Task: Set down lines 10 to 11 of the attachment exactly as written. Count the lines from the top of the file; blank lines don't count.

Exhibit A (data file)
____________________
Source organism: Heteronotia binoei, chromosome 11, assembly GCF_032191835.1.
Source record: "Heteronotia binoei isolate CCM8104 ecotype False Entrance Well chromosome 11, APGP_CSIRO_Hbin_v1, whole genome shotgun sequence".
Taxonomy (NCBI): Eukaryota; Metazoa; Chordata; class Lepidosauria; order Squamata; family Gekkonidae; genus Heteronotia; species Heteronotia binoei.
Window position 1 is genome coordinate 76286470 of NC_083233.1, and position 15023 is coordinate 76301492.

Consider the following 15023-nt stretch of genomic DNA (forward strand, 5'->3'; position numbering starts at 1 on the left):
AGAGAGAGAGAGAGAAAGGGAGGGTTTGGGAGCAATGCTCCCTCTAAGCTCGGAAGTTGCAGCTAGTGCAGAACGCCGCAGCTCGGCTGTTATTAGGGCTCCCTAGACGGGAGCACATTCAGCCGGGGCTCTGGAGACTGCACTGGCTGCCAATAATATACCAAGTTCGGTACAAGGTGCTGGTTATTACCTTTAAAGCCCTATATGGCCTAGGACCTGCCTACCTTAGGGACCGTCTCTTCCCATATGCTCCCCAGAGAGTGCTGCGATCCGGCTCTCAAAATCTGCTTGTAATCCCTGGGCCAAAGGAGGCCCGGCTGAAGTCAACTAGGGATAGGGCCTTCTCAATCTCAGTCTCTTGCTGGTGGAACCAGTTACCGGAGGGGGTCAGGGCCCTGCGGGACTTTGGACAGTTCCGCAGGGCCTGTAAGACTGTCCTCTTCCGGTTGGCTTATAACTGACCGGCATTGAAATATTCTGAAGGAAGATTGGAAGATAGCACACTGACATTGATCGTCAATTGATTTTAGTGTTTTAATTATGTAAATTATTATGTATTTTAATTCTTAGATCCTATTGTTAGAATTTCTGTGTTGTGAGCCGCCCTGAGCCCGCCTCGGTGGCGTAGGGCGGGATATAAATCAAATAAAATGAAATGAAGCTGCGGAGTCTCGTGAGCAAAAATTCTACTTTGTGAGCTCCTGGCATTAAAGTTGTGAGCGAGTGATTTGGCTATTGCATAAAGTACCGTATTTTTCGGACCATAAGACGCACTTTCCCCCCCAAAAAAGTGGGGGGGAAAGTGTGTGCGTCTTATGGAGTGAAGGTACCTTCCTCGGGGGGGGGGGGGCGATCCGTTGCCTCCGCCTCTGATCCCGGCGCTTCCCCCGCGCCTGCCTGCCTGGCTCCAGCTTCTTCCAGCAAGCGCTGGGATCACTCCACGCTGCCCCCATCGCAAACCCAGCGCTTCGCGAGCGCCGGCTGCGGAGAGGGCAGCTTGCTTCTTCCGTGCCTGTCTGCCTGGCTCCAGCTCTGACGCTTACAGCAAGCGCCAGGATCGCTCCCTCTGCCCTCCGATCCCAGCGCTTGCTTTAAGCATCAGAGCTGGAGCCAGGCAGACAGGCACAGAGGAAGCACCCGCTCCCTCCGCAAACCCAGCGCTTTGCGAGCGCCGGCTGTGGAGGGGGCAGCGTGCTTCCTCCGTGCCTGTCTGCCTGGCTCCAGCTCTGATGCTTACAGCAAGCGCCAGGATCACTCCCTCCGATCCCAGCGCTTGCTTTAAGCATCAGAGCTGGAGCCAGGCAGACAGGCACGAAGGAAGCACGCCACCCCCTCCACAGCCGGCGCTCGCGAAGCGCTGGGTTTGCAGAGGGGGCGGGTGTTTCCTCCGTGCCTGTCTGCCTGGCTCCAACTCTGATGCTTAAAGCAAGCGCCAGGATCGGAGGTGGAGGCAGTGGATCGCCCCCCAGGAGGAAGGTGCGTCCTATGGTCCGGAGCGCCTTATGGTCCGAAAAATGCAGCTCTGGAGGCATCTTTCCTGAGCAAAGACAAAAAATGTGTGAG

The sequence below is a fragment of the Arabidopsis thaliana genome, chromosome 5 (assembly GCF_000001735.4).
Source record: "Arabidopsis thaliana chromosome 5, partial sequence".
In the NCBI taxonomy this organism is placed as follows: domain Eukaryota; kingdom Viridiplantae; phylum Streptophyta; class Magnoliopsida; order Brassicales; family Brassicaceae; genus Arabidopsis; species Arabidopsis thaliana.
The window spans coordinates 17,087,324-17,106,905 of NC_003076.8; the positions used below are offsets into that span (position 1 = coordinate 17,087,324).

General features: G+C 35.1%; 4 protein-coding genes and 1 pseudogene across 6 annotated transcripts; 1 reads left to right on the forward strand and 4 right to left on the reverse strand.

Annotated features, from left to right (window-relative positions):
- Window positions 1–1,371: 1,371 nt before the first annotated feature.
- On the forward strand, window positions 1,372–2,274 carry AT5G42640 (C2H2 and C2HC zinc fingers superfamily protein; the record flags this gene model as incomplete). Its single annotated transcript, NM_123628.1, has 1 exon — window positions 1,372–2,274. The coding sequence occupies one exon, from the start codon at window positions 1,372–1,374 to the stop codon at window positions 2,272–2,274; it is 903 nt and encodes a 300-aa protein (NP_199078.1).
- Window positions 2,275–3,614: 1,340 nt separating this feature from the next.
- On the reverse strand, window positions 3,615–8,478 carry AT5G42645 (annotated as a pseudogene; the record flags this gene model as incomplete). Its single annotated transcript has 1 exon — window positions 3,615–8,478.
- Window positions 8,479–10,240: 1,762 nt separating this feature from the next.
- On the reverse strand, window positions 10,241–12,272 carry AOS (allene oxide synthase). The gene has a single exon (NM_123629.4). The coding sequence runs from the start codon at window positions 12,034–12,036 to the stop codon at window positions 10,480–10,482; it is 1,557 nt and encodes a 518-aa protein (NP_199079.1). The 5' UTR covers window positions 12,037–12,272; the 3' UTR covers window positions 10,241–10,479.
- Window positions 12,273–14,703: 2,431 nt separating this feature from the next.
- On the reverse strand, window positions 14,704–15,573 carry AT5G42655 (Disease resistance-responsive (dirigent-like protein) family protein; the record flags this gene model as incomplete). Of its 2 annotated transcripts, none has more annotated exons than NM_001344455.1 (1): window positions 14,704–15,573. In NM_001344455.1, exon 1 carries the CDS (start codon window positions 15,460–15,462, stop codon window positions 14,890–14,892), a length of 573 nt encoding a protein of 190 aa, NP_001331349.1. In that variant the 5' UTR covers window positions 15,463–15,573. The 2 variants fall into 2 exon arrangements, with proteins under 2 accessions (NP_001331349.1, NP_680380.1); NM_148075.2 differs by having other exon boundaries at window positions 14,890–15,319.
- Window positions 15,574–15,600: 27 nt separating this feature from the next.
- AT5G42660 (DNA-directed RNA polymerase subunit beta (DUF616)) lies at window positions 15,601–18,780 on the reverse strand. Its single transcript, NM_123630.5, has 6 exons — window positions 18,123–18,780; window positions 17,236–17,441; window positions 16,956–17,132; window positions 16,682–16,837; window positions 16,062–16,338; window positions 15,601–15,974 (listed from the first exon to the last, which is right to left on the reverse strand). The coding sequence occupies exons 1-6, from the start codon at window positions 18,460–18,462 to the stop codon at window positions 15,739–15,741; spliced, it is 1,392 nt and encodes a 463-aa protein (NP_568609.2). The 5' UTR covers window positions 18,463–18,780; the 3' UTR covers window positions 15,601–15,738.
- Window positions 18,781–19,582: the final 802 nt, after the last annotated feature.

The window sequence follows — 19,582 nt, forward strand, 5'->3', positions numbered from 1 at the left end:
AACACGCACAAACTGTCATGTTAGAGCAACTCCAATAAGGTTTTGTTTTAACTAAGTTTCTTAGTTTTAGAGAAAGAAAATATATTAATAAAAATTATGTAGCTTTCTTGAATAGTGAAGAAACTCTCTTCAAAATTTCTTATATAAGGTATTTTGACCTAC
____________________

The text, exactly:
The window spans coordinates 17,087,324-17,106,905 of NC_003076.8; the positions used below are offsets into that span (position 1 = coordinate 17,087,324).

General features: G+C 35.1%; 4 protein-coding genes and 1 pseudogene across 6 annotated transcripts; 1 reads left to right on the forward strand and 4 right to left on the reverse strand.